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Scomberomorus queenslandicus Munro, 1943

Queensland school mackerel
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Scomberomorus queenslandicus
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Australia country information

Common names: Blotched mackerel, Doggie mackerel, Queensland mackerel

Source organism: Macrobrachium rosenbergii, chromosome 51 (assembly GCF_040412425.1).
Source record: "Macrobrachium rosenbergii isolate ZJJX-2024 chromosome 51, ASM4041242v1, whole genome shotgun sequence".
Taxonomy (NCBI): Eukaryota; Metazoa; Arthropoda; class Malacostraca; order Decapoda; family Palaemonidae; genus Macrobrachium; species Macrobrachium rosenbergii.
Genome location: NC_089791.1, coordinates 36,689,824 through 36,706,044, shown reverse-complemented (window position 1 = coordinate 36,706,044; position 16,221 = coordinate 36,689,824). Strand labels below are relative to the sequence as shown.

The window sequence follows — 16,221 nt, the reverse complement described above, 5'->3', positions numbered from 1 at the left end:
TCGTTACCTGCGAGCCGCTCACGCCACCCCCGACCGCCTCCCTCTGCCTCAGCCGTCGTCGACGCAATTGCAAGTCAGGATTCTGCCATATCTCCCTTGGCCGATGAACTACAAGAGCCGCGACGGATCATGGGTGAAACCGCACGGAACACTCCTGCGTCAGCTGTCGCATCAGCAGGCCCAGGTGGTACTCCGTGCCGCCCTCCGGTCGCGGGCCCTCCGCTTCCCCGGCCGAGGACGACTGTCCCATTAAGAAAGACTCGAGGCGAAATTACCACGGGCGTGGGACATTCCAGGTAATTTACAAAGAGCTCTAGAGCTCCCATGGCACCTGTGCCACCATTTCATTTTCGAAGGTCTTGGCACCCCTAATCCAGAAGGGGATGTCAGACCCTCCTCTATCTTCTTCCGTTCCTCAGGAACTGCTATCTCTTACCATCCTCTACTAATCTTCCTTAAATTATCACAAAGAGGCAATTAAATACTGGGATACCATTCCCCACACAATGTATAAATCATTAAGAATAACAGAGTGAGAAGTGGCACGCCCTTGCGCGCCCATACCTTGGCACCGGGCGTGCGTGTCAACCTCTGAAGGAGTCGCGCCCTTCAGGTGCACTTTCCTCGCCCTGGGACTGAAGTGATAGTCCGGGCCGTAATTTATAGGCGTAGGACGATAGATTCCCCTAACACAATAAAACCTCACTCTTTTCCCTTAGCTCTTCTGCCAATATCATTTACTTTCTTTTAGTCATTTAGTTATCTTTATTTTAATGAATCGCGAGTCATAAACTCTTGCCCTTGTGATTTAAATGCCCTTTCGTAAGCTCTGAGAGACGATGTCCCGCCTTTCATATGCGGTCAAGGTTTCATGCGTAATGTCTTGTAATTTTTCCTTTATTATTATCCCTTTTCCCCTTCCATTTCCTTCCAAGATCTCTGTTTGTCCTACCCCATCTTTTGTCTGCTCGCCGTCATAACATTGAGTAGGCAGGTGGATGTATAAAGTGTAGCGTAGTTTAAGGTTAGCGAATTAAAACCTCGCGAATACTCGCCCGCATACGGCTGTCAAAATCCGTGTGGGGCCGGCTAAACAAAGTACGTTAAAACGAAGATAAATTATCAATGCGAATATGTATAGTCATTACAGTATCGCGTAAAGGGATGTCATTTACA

Occurrence: native
Salinity: brackish
Abundance: common (usually seen) | Ref: Kailola, P.J., M.J. Williams, P.C. Stewart, R.E. Reichelt, A. McNee and C. Grieve, 1993
Importance: commercial | Ref: Kailola, P.J., M.J. Williams, P.C. Stewart, R.E. Reichelt, A. McNee and C. Grieve, 1993
Aquaculture: never/rarely | Ref: Kailola, P.J., M.J. Williams, P.C. Stewart, R.E. Reichelt, A. McNee and C. Grieve, 1993
Regulations: restricted | Ref: Kailola, P.J., M.J. Williams, P.C. Stewart, R.E. Reichelt, A. McNee and C. Grieve, 1993
Uses: gamefish: yes;